Friday, October 25, 2013

Soup Stains and Burnt Tongues

There is nothing particularly funny about a bowl of soup.  Not the steam.  Not the broth.  Not the crackers.  I had lentil soup the other day and it didn't even make me crack a smile.  Yet, soup became a major comic prop in the early days of film.

The myopic maid featured in Nearsighted Mary (1909) spills soup on her employer's head.  This was soon to become a familiar gag.  At the dawn of film comedy, it was commonplace for clumsy waiters and incompetent servants to spill soup on people.  The soup may land on a head (preferably bald), or into a lap, or down a back.  A critic for Moving Picture World described a scene from The Rink (1916) in which "soup invades the decollette of a feminine diner." 

This was a world in which absurdly long beards hung down into soup bowls.  Harold Lloyd ran into this problem in Luke's Late Lunchers (1916).  He quickly addressed this diner's vulgar display by tying his beard around his neck.

Often, whether by accident or sabotage, inappropriate ingredients became submerged within the murky depths of a soup pot.  Mischievous children poured an excessive amount of pepper into a soup pot in Nora Declares War (1917).  A 1914 British comedy (title unknown) featured George Robey hiding an anarchist's bomb in a pot of soup.  A housemaid accidentally poured kerosene into soup in a 1910 Powers comedy called Our Housemaid.  This business with the kerosene-spiked soup was a time-tested Commedia dell'arte routine that would later be performed on film by both Charlie Chaplin (Shanghaied, 1915) and Buster Keaton (The Timid Young Man, 1935).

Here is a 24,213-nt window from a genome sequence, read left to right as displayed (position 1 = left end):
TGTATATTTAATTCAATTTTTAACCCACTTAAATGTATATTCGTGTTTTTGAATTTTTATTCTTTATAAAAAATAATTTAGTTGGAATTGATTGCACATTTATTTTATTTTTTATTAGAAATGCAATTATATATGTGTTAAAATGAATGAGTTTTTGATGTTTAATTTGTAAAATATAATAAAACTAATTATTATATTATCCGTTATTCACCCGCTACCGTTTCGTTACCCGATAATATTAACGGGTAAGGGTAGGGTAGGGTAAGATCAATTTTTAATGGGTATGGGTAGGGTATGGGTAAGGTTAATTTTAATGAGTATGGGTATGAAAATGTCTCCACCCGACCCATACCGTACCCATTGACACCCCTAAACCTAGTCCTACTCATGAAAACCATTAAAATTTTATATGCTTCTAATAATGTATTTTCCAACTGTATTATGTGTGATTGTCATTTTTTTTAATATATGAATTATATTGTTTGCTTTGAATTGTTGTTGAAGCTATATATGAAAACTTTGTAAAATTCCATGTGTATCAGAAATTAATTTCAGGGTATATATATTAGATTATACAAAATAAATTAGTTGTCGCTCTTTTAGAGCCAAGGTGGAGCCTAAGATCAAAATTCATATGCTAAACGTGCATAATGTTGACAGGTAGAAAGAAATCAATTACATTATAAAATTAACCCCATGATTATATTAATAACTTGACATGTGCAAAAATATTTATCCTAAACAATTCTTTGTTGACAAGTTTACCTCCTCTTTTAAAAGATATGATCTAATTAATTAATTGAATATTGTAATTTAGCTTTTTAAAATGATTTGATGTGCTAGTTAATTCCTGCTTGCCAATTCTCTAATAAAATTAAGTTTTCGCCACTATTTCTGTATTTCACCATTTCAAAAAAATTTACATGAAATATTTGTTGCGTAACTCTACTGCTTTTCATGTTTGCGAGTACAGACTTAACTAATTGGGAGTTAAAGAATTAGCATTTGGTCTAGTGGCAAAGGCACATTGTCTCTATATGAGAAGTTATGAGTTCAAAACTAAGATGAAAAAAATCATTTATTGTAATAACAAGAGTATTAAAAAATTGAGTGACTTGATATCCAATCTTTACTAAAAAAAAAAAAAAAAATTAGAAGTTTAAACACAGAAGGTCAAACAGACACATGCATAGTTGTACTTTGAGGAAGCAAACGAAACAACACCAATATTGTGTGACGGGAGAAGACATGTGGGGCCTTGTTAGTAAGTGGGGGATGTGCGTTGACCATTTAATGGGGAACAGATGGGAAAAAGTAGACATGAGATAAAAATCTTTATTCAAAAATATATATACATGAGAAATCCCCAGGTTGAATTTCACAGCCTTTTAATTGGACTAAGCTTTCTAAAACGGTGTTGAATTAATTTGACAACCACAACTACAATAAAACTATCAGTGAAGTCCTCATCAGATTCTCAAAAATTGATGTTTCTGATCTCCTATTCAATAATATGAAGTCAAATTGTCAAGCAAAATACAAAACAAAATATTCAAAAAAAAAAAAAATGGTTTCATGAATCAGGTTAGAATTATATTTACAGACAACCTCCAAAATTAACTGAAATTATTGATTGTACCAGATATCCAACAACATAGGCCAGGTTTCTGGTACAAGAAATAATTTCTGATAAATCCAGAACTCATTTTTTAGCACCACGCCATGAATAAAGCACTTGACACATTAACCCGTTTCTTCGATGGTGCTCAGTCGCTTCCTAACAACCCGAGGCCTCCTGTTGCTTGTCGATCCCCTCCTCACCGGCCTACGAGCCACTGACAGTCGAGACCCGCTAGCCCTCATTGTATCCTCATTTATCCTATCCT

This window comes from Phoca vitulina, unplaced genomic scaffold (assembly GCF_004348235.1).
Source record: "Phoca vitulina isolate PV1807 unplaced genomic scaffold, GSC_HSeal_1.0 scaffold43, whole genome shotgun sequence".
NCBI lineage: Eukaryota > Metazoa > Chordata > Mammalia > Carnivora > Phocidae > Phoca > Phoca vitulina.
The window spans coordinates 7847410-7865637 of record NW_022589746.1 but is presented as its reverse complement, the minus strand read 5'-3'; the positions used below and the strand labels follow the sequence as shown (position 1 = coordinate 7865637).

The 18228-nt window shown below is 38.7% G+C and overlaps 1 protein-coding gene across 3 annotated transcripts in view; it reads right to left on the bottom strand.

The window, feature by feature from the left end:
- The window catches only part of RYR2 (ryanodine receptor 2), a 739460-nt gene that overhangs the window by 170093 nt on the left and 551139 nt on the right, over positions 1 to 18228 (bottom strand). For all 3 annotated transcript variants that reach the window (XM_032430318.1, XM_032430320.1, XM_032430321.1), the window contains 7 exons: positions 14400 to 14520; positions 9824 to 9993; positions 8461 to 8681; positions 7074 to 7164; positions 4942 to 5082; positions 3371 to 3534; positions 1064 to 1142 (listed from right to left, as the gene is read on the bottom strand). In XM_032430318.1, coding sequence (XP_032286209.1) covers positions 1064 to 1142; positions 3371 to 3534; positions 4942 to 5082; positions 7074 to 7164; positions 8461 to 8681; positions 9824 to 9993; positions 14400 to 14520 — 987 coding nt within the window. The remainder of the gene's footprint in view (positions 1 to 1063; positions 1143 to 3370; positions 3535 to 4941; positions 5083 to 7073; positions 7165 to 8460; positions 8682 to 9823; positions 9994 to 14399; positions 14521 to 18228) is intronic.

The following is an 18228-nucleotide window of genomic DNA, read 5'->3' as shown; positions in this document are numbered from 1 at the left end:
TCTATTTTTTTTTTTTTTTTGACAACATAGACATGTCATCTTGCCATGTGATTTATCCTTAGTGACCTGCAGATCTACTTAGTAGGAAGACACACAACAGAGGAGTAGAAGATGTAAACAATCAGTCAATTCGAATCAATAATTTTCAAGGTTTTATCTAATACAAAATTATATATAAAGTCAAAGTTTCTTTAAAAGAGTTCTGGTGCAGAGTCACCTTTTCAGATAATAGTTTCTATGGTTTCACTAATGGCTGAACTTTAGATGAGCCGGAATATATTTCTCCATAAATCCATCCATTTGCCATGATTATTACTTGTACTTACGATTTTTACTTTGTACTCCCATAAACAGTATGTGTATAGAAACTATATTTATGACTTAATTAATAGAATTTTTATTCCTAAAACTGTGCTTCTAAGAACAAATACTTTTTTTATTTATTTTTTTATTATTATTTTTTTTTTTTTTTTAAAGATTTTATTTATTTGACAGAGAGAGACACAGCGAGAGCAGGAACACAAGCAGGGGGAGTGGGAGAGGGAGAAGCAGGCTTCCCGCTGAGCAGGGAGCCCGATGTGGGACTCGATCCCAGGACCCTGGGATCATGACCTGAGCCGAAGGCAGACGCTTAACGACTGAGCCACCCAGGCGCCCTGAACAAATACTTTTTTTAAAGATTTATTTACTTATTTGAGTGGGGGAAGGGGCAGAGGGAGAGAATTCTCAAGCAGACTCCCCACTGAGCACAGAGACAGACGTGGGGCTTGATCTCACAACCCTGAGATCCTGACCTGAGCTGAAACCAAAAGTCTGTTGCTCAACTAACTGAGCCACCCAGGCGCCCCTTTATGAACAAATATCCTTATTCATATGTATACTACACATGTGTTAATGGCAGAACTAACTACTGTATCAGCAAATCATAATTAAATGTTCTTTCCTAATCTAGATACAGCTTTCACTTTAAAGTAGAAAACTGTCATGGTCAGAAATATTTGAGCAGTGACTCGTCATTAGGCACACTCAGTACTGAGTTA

During this period, the most ludicrous soup ingredient was introduced in a 1909 Gaumont comedy called In the Consomme.  A maid mistakenly drops a sponge into a pot of soup and, without realizing the maid's error, her employer ingests the sponge as part of his meal.

The world became less funny when we stopped laughing at a bowl of soup.

Additional Note

I no sooner posted this article then Jay Brennan, the author of Don't Shoot Me, I'm Only The Gorilla!,  reminded me of this soup routine from You're Darn Tootin' (1928).

It takes comedians with a well-developed sense of timing and a natural gift of expressiveness to make such a simple and subdued routine so funny.  How many comedians can get laughs with a common salt shaker?  Thanks, Jay!

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